Restoring Pisanosaurus

Updated March 24, 2015 with a newly restored Pisanosaurus pelvis.

Pisanosaurus (Casamiquela 1967) is widely considered the most basal ornithischian dinosaur. Unfortunately Pisanosaurus is only known from a few bones. So we rely on sister taxa to help restore the missing bits and pieces.

But first, a minor problem. 
Only the central portion of the Pisanosaurus pelvis  (Fig. 1) is known, the area surrounding the open acetabulum. So the outline shape of the Pisanosaurus pelvis, a key trait in the identification of ornithischian dinosaurs, is not known.

Figure 1. Pelves of Haya, a typical ornithischian, and what remains of the pelvis of Pisanosaurus.

Figure 1. Pelves of Haya, a typical ornithischian, and what remains of the pelvis of Pisanosaurus. The two pelves do no appear to be completely similar.

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I’m not sure about this…
But the placement of the possible obturator foramen and tab-like contribution of the pubis make it appear that the Sereno pelvic elements might have been misidentified — but then the other elements look correct in the Sereno orientation. Contradicting clues make this a difficult problem. Perhaps a photo or firsthand observation would show where the problems are in the drawing. Published data do not indicate where the pelvis was found in relation to the rest of the body, but I can only assume it was correctly oriented, favoring the  Sereno model.

Figure 2. Pisanosaurus pelvis restored the Sereno way (on the right) and like Haya (on the left). Note the possible placement of the obturator foramen, a pubis trait on the alternate orientation. And note the tab-like shape of the pubic contribution of the pubis (compare to figure 1).

Figure 2. Pisanosaurus pelvis restored the Sereno way (on the right) and like Haya (on the left). Note the possible placement of the obturator foramen, a pubis trait on the alternate orientation. And note the tab-like shape of the pubic contribution of the pubis (compare to figure 1).

Skulls
When the Pisanosaurus skull is restored to resemble the skull of Haya, the resemblance is striking. Not much difference here in the preserved elements.

Figure 3. Skull of Haya and restored skull of Pisanosaurus compared. The resemblance of preserved elements is apparent here. In both cases the mandibular fenestra is filled in. The other holes in the Pisanosaurus mandible are artifacts of taphonomy. Pisanosaurus data from Irmis et al. 2007b.

Figure 3. Skull of Haya and restored skull of Pisanosaurus compared. The resemblance of preserved elements is apparent here. In both cases the mandibular fenestra is filled in. The other holes in the Pisanosaurus mandible are artifacts of taphonomy. Pisanosaurus data from Irmis et al. 2007b.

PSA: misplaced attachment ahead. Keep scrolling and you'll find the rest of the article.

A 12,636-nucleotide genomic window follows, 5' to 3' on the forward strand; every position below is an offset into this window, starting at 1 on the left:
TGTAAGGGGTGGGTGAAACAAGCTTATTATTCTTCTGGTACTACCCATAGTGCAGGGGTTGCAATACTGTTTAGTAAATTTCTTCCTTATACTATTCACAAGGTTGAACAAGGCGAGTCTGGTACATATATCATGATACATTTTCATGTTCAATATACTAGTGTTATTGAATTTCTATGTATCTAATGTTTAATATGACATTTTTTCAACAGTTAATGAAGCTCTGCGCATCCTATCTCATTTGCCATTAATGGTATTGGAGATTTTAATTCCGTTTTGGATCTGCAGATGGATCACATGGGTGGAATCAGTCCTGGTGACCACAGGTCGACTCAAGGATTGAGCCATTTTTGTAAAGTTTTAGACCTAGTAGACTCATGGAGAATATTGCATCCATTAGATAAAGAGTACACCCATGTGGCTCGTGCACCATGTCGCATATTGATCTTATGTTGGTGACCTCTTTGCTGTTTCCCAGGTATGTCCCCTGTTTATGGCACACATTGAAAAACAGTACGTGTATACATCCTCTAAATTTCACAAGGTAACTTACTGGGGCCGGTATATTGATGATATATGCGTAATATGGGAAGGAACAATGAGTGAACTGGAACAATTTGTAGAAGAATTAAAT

The pes of Haya and Pisanosaurus
The phalanges are shorter in Haya, but the pedal morphology is otherwise similar to what we know of Pisanosaurus (Fig 4).

Figure 4. The pedes of Haya and Pisanosaurus compared. The patterns are similar despite the shorter phalanges of Haya.

Figure 4. The pedes of Haya and Pisanosaurus compared. The patterns are similar despite the shorter phalanges of Haya.

Pisanosaurus is a problem, but not an unsurmountable problem
Perhaps just enough clues are available. All workers nest Pisanosaurus at the base of the Ornithischia.

The origin of the predentary bone preceded Pisanosaurus, and the missing mandible tip probably marks it’s border.  Even so, in the fossil a line of demarcation is present. Not sure what to make of it. It is colored yellow here (Fig. 6).

Figure 6. The restored skull of Pisanosaurus. Note the openings of the mandible are not where the former fenestra was placed, so they are artifacts. The predentary of ornithischians is a novel and separate bone, and is probably missing here. Nevertheless, a line of demarcation found on the fossil is shown here.

Figure 6. The restored skull of Pisanosaurus. Note the prominent openings of the posterior mandible are not where the former fenestra was placed, so they are artifacts. The mandibular fenestra is below the second to last tooth, where the (yellow) splenial is showing through. The predentary of ornithischians is a novel and separate bone, and is missing here. A line of demarcation found on the fossil is colored yellow here.

References
Bonaparte JF 1976. Pisanosaurus mertii Casamiquela and the origin of the Ornithischia. Journal of Palaeontology 50(5):808-820.
Brusatte SL , Benton MJ , Desojo JB and Langer MC 2010. The higher-level phylogeny of Archosauria (Tetrapoda: Diapsida), Journal of Systematic Palaeontology, 8:1, 3-47.
Irmis RB, Nesbitt SJ, Padian K, Smith ND, Turner AH, Woody D and Downs A 2007a. A Late Triassic dinosauromorph assemblage from New Mexico and the rise of dinosaurs. Science 317 (5836): 358–361. doi:10.1126/science.1143325. PMID 17641198.
Irmis RB, Parker WG, Nesbitt SJ and Liu J 2007b. Early ornithischian dinosaurs: the Triassic record. Historical Biology 19:3-22.
Nesbitt SJ, Irmis RB, Parker WG, Smith ND, Turner AH and Rowe T 2009. Hindlimb osteology and distribution of basal dinosauromorphs from the Late Triassic of North America. Journal of Vertebrate Paleontology 29 (2): 498–516. doi:10.1671/039.029.0218
Casamiquela RM 1967. Un nuevo dinosaurio ornitisquio triásico (Pisanosaurus mertii; Ornithopoda) de la Formación Ischigualasto, Argentina. Ameghiniana 4 (2): 47–64.
Sereno P 1991. Lesothosaurus, “Fabrosaurids,” and the early evolution of Ornithischia. Journal of Vertebrate Paleontology 11:168-197.

wiki/Pisanosaurus

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2 thoughts on “Restoring Pisanosaurus

  1. Dear David, I love these posts. I live in the Buffalo New York area USA. It is blowing snow and very cold. This is getting me through this winter!! I’m learning a great deal from you. Keep up the great work.

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